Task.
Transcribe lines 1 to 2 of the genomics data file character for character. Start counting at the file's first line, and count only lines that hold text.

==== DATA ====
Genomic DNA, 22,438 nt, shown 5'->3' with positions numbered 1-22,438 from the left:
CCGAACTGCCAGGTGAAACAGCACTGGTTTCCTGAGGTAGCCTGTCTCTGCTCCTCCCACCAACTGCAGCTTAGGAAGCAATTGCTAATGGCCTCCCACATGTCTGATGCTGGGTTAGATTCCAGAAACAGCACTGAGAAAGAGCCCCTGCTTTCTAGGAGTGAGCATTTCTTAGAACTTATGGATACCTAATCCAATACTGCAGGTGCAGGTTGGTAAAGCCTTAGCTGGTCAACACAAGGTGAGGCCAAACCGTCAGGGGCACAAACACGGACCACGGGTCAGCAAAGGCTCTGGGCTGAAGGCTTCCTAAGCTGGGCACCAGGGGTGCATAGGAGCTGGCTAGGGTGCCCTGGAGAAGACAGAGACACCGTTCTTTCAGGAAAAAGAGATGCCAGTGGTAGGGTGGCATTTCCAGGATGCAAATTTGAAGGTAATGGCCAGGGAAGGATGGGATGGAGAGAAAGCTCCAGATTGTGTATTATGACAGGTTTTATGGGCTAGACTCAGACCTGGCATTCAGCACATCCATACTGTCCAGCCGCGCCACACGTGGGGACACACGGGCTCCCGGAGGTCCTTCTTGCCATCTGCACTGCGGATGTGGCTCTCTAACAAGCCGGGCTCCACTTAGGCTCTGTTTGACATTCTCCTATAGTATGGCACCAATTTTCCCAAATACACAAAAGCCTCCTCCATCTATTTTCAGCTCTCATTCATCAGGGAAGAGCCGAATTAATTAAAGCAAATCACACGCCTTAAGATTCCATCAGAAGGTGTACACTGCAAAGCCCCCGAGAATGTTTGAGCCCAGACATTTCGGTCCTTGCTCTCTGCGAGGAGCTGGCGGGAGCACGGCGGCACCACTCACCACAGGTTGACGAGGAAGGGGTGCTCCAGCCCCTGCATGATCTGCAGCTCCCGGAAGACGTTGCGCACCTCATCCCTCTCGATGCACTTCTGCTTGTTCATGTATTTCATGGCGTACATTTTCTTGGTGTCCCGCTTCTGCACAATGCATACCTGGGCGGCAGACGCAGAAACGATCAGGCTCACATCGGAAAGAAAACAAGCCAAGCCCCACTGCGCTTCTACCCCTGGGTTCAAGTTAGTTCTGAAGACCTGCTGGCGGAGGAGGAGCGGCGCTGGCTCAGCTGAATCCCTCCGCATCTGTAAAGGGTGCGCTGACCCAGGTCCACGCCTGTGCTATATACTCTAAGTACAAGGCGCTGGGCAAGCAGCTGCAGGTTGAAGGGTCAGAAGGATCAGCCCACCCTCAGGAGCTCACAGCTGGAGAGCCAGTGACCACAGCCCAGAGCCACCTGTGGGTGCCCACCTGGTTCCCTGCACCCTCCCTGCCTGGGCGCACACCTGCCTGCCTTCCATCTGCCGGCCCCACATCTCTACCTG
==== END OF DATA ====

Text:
Genomic DNA, 22,438 nt, shown 5'->3' with positions numbered 1-22,438 from the left:
CCGAACTGCCAGGTGAAACAGCACTGGTTTCCTGAGGTAGCCTGTCTCTGCTCCTCCCACCAACTGCAGCTTAGGAAGCAATTGCTAATGGCCTCCCACATGTCTGATGCTGGGTTAGATTCCAGAAACAGCACTGAGAAAGAGCCCCTGCTTTCTAGGAGTGAGCATTTCTTAGAACTTATGGATACCTAATCCAATACTGCAGGTGCAGGTTGGTAAAGCCTTAGCTGGTCAACACAAGGTGAGGCCAAACCGTCAGGGGCACAAACACGGACCACGGGTCAGCAAAGGCTCTGGGCTGAAGGCTTCCTAAGCTGGGCACCAGGGGTGCATAGGAGCTGGCTAGGGTGCCCTGGAGAAGACAGAGACACCGTTCTTTCAGGAAAAAGAGATGCCAGTGGTAGGGTGGCATTTCCAGGATGCAAATTTGAAGGTAATGGCCAGGGAAGGATGGGATGGAGAGAAAGCTCCAGATTGTGTATTATGACAGGTTTTATGGGCTAGACTCAGACCTGGCATTCAGCACATCCATACTGTCCAGCCGCGCCACACGTGGGGACACACGGGCTCCCGGAGGTCCTTCTTGCCATCTGCACTGCGGATGTGGCTCTCTAACAAGCCGGGCTCCACTTAGGCTCTGTTTGACATTCTCCTATAGTATGGCACCAATTTTCCCAAATACACAAAAGCCTCCTCCATCTATTTTCAGCTCTCATTCATCAGGGAAGAGCCGAATTAATTAAAGCAAATCACACGCCTTAAGATTCCATCAGAAGGTGTACACTGCAAAGCCCCCGAGAATGTTTGAGCCCAGACATTTCGGTCCTTGCTCTCTGCGAGGAGCTGGCGGGAGCACGGCGGCACCACTCACCACAGGTTGACGAGGAAGGGGTGCTCCAGCCCCTGCATGATCTGCAGCTCCCGGAAGACGTTGCGCACCTCATCCCTCTCGATGCACTTCTGCTTGTTCATGTATTTCATGGCGTACATTTTCTTGGTGTCCCGCTTCTGCACAATGCATACCTGGGCGGCAGACGCAGAAACGATCAGGCTCACATCGGAAAGAAAACAAGCCAAGCCCCACTGCGCTTCTACCCCTGGGTTCAAGTTAGTTCTGAAGACCTGCTGGCGGAGGAGGAGCGGCGCTGGCTCAGCTGAATCCCTCCGCATCTGTAAAGGGTGCGCTGACCCAGGTCCACGCCTGTGCTATATACTCTAAGTACAAGGCGCTGGGCAAGCAGCTGCAGGTTGAAGGGTCAGAAGGATCAGCCCACCCTCAGGAGCTCACAGCTGGAGAGCCAGTGACCACAGCCCAGAGCCACCTGTGGGTGCCCACCTGGTTCCCTGCACCCTCCCTGCCTGGGCGCACACCTGCCTGCCTTCCATCTGCCGGCCCCACATCTCTACCTG